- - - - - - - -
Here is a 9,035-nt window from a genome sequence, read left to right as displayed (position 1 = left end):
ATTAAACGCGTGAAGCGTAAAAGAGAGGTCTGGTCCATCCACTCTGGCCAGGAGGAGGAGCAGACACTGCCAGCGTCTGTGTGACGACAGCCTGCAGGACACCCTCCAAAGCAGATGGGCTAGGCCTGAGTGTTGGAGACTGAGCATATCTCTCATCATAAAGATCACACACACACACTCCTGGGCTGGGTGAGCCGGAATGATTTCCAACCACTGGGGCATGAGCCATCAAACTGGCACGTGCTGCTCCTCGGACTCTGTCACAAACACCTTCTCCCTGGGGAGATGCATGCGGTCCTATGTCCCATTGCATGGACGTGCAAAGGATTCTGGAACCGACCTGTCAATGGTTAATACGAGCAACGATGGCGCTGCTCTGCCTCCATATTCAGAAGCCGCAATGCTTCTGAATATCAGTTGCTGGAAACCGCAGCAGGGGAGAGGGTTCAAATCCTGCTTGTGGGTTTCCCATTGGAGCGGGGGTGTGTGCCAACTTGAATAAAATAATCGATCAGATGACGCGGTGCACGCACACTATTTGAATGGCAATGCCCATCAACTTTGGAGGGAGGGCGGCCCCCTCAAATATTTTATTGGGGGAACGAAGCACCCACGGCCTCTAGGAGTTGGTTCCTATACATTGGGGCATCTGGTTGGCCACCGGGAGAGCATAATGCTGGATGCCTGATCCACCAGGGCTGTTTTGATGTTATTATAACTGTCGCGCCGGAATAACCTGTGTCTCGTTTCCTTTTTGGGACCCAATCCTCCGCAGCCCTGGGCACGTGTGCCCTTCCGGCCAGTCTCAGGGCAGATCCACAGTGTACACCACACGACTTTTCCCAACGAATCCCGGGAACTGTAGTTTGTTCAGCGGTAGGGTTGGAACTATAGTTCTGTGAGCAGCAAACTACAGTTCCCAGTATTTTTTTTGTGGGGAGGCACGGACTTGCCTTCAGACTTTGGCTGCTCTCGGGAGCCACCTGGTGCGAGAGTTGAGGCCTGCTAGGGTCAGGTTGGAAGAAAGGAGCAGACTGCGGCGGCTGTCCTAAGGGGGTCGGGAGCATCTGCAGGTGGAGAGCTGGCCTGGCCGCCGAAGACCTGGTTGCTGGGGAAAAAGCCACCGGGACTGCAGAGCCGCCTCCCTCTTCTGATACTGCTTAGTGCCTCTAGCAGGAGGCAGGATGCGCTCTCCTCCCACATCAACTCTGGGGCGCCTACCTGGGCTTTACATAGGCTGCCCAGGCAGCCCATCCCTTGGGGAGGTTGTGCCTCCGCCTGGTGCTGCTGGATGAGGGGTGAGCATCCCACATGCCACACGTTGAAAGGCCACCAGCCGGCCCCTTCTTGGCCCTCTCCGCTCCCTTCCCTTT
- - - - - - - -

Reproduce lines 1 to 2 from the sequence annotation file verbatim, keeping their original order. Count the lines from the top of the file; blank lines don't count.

Here is a 9,035-nt window from a genome sequence, read left to right as displayed (position 1 = left end):
ATTAAACGCGTGAAGCGTAAAAGAGAGGTCTGGTCCATCCACTCTGGCCAGGAGGAGGAGCAGACACTGCCAGCGTCTGTGTGACGACAGCCTGCAGGACACCCTCCAAAGCAGATGGGCTAGGCCTGAGTGTTGGAGACTGAGCATATCTCTCATCATAAAGATCACACACACACACTCCTGGGCTGGGTGAGCCGGAATGATTTCCAACCACTGGGGCATGAGCCATCAAACTGGCACGTGCTGCTCCTCGGACTCTGTCACAAACACCTTCTCCCTGGGGAGATGCATGCGGTCCTATGTCCCATTGCATGGACGTGCAAAGGATTCTGGAACCGACCTGTCAATGGTTAATACGAGCAACGATGGCGCTGCTCTGCCTCCATATTCAGAAGCCGCAATGCTTCTGAATATCAGTTGCTGGAAACCGCAGCAGGGGAGAGGGTTCAAATCCTGCTTGTGGGTTTCCCATTGGAGCGGGGGTGTGTGCCAACTTGAATAAAATAATCGATCAGATGACGCGGTGCACGCACACTATTTGAATGGCAATGCCCATCAACTTTGGAGGGAGGGCGGCCCCCTCAAATATTTTATTGGGGGAACGAAGCACCCACGGCCTCTAGGAGTTGGTTCCTATACATTGGGGCATCTGGTTGGCCACCGGGAGAGCATAATGCTGGATGCCTGATCCACCAGGGCTGTTTTGATGTTATTATAACTGTCGCGCCGGAATAACCTGTGTCTCGTTTCCTTTTTGGGACCCAATCCTCCGCAGCCCTGGGCACGTGTGCCCTTCCGGCCAGTCTCAGGGCAGATCCACAGTGTACACCACACGACTTTTCCCAACGAATCCCGGGAACTGTAGTTTGTTCAGCGGTAGGGTTGGAACTATAGTTCTGTGAGCAGCAAACTACAGTTCCCAGTATTTTTTTTGTGGGGAGGCACGGACTTGCCTTCAGACTTTGGCTGCTCTCGGGAGCCACCTGGTGCGAGAGTTGAGGCCTGCTAGGGTCAGGTTGGAAGAAAGGAGCAGACTGCGGCGGCTGTCCTAAGGGGGTCGGGAGCATCTGCAGGTGGAGAGCTGGCCTGGCCGCCGAAGACCTGGTTGCTGGGGAAAAAGCCACCGGGACTGCAGAGCCGCCTCCCTCTTCTGATACTGCTTAGTGCCTCTAGCAGGAGGCAGGATGCGCTCTCCTCCCACATCAACTCTGGGGCGCCTACCTGGGCTTTACATAGGCTGCCCAGGCAGCCCATCCCTTGGGGAGGTTGTGCCTCCGCCTGGTGCTGCTGGATGAGGGGTGAGCATCCCACATGCCACACGTTGAAAGGCCACCAGCCGGCCCCTTCTTGGCCCTCTCCGCTCCCTTCCCTTT